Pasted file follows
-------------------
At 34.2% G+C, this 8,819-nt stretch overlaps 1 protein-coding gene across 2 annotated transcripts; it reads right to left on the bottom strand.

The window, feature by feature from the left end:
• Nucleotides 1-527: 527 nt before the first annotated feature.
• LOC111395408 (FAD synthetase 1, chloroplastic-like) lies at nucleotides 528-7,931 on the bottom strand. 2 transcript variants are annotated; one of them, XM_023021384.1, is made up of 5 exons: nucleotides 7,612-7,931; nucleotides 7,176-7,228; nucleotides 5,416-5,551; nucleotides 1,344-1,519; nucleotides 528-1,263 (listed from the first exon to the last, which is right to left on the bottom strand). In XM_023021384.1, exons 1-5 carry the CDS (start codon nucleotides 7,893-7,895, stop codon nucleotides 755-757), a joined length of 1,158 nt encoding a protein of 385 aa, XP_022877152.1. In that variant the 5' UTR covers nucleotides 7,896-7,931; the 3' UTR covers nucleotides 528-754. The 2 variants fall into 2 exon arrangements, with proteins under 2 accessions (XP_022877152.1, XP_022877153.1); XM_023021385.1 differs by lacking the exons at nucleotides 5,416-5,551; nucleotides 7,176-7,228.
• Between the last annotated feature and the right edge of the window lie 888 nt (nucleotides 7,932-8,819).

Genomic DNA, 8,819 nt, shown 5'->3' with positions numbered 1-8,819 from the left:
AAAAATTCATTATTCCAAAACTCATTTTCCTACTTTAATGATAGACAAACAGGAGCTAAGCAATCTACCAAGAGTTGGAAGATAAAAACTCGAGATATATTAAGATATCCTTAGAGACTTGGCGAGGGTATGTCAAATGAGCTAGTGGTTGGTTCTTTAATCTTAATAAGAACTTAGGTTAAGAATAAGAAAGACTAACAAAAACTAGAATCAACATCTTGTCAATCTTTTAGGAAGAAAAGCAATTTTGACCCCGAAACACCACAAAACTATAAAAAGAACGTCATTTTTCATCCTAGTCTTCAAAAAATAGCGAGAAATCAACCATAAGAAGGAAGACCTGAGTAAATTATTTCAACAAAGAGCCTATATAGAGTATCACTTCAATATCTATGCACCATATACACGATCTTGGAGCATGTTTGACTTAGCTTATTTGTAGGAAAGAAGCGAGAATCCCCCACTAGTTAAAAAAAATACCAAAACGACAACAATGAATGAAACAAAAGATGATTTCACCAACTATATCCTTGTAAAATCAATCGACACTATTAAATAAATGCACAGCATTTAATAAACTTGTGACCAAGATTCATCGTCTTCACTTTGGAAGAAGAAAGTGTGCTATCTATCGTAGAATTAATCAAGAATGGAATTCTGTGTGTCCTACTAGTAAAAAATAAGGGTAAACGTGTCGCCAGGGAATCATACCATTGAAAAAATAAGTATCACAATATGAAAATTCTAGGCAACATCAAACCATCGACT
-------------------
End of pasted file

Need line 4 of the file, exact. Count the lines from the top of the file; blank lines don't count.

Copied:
• LOC111395408 (FAD synthetase 1, chloroplastic-like) lies at nucleotides 528-7,931 on the bottom strand. 2 transcript variants are annotated; one of them, XM_023021384.1, is made up of 5 exons: nucleotides 7,612-7,931; nucleotides 7,176-7,228; nucleotides 5,416-5,551; nucleotides 1,344-1,519; nucleotides 528-1,263 (listed from the first exon to the last, which is right to left on the bottom strand). In XM_023021384.1, exons 1-5 carry the CDS (start codon nucleotides 7,893-7,895, stop codon nucleotides 755-757), a joined length of 1,158 nt encoding a protein of 385 aa, XP_022877152.1. In that variant the 5' UTR covers nucleotides 7,896-7,931; the 3' UTR covers nucleotides 528-754. The 2 variants fall into 2 exon arrangements, with proteins under 2 accessions (XP_022877152.1, XP_022877153.1); XM_023021385.1 differs by lacking the exons at nucleotides 5,416-5,551; nucleotides 7,176-7,228.